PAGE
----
Saturday of Trinity 20: The Rich Man Should Have Stayed a Few Seconds Longer

Image result for jesus and the rich young ruler

And they were greatly astonished, saying among themselves, “Who then can be saved?” But Jesus looked at them and said, “With men it is impossible, but not with God; for with God all things are possible.”

Let us recall what we have learned of God so far in this text. He alone is good. Only He is able to “be saved” or enter life or enter the kingdom of God. Only God can sell off everything, give to the poor, and take up the cross.

God, for whom all things are possible, uses this omnipotence to give up everything and take up a cross. What a crystal clear statement about Who Jesus is and what He has done for us. At the same time, what a crystal clear statement about humanity’s inability to save himself, something Jesus already laid down at the beginning of the Gospel, “No one is good but God alone.”

As we look at this culminating statement of Jesus, “With men it is impossible, but not with God; for with God all things are possible,” it helps a bit to look outside the text and see some context.

Here’s what precedes the Gospel: “Let the little children come to Me, and do not forbid them; for of such is the kingdom of God. Assuredly, I say to you, whoever does not receive the kingdom of God as a little child will by no means enter it.”

Recall, Jesus just called His disciples “children” when He repeated His teaching about the difficulty of entering the kingdom of God for the rich: “Children, how hard it is for those who trust in riches to enter the kingdom of God!” The word Jesus uses here is not the same as the “Let the little children” text, because clearly the disciples are not toddlers. But if you were to emphasize that the disciples should be “as little children,” as Jesus does in that passage, you would use the very term Jesus uses when He says, “Children, how hard it is…” The term here means more like, “someone dependent on another, like a child.” This is exactly what Jesus was teaching in the text immediately preceding the Gospel.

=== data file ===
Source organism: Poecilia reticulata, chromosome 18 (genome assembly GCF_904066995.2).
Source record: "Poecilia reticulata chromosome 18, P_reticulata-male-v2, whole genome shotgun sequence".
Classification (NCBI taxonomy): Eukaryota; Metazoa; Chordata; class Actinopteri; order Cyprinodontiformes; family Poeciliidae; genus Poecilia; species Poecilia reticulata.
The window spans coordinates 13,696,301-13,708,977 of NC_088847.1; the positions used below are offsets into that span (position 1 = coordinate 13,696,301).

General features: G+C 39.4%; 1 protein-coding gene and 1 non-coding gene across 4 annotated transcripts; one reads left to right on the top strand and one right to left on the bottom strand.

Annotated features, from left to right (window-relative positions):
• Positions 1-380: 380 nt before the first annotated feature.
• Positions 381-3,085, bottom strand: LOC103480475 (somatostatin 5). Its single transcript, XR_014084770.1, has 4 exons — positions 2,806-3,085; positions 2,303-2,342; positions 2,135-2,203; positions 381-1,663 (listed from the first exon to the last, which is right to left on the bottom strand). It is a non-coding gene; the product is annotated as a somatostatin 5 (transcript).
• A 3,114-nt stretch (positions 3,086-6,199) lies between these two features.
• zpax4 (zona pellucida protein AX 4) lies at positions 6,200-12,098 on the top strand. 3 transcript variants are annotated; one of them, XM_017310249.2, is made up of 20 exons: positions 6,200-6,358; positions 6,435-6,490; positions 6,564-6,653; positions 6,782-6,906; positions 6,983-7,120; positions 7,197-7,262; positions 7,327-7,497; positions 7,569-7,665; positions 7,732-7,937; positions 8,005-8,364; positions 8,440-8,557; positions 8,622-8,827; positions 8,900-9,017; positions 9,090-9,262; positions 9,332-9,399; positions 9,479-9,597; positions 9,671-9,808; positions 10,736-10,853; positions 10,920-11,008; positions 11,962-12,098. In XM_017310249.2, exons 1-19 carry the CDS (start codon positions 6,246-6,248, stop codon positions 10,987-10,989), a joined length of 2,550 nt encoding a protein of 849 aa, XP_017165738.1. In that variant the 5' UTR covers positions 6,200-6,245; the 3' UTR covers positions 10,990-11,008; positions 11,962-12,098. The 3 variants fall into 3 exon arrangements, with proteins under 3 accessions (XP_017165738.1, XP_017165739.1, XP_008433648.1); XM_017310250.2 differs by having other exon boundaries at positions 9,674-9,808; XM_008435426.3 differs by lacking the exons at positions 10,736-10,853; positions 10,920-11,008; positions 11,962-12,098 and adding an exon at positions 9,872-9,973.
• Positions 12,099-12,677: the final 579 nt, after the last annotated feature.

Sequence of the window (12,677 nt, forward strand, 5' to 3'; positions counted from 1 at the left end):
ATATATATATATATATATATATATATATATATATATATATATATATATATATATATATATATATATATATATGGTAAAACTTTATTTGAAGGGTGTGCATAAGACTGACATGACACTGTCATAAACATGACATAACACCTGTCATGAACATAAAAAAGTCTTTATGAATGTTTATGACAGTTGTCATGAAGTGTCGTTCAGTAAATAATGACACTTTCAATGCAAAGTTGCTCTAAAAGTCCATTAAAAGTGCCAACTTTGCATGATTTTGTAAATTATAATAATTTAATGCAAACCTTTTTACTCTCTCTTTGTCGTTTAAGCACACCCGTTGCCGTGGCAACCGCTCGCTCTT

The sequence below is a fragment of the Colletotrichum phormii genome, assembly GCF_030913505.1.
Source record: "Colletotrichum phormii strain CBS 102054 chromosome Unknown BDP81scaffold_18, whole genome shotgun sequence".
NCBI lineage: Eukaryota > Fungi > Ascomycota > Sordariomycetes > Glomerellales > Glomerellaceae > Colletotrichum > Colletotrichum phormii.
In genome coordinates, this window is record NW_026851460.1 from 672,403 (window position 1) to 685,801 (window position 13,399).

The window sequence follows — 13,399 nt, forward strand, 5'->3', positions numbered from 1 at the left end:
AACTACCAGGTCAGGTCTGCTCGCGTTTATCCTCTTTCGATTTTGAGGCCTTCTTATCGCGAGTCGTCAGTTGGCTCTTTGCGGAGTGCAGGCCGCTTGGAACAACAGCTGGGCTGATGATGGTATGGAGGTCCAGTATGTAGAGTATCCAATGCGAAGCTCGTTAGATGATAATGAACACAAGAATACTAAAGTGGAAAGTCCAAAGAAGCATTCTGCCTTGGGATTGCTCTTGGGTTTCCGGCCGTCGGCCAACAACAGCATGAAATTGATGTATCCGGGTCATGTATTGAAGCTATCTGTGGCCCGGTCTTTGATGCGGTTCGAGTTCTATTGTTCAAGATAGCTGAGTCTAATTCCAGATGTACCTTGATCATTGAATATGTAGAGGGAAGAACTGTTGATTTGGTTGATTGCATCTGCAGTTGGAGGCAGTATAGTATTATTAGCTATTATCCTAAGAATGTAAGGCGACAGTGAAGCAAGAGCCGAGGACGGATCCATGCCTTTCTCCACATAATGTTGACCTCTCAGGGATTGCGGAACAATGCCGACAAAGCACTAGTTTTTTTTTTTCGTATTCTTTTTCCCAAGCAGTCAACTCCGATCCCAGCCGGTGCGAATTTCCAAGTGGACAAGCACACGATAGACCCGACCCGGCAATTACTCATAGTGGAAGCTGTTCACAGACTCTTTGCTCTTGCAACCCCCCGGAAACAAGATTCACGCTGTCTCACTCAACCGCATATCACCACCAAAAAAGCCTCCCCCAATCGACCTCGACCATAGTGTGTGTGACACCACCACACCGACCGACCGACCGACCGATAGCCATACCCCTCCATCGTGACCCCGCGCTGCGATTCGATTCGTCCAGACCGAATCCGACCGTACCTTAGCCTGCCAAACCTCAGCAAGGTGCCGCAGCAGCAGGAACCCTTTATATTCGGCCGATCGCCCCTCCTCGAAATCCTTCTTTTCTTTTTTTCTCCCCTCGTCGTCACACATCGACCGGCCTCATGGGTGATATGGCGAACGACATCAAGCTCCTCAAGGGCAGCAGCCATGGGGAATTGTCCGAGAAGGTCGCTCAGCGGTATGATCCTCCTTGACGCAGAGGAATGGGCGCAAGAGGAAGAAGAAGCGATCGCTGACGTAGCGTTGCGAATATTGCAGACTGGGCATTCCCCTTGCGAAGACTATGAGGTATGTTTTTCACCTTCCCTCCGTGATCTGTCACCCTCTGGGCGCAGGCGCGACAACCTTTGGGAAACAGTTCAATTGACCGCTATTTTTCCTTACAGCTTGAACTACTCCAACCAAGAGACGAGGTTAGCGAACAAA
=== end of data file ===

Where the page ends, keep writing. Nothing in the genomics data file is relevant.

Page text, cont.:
So given that, we get some depth to Jesus’ teaching to the disciples after engaging the rich man. We have two “enter into the kingdom of God” texts. Here are the statements. The first is, “whoever does not receive the kingdom of God as a little child will by no means enter it.” The second is, “Children, how hard it is for those who trust in riches to enter the kingdom of God!” Then we learn that with man this is impossible, but not for God.

Jesus has just roped the disciples into the kingdom of God by calling them “children”! What is it about children that makes them the best candidates for receiving the kingdom of God? Likely it’s that they do just that, they receive. They don’t run up to Jesus seeking what they must do, like the rich man, but are brought to Jesus, taken up in His arms, and blessed. It’s pure reception.

Do children give up everything, give to the poor, and follow Jesus? Usually not, but what they do is receive the kingdom of God and get blessed, as they are hoisted onto Jesus’ lap. They receive. They receive Jesus and do not, as the rich man did, go away.

Yes, they don’t go away. They follow Jesus. I believe that’s the critical moment in the Gospel for this week, the moment the rich man went away. He could have stuck with Jesus a few seconds longer and heard Him say, “With man doing what I just told you is impossible, but not for God.” He could have learned how his original “Good teacher” comment was on the right track. Instead, as soon as the rich man heard about giving up possessions, he bolted. He should have stuck around just a few seconds longer. Who knows, Jesus may have given him a more comforting teaching. After all, Lazarus was rich. The other disciples had possessions. You could certainly have possessions and be a disciple. But he couldn’t stick around.

This point is similar to one we see when Jesus first starts teaching the parables. There, we learn Jesus taught parables so that hearing, some would not understand. By this we understand that the disciples are given to know the mysteries of the kingdom of heaven, but not others. Yet, a few verses after the Parable of the Sower, we learn the disciples don’t understand it! So, what’s the difference between those who “hear, but do not understand” and the disciples, who heard but clearly did not understand? The difference is Jesus later explained it to them, because they stuck around! Others as soon as the parables got too confusing left Jesus. The disciples stuck around to hear Jesus explain what He meant.

Same here in this week’s Gospel. The rich man didn’t stick around. He didn’t follow Jesus through to the end of His teaching. The disciples did. And because they did, they were richly rewarded with a beautiful teaching, introduced and hinted at when Jesus called them “children.” Of such as these are the kingdom of God.

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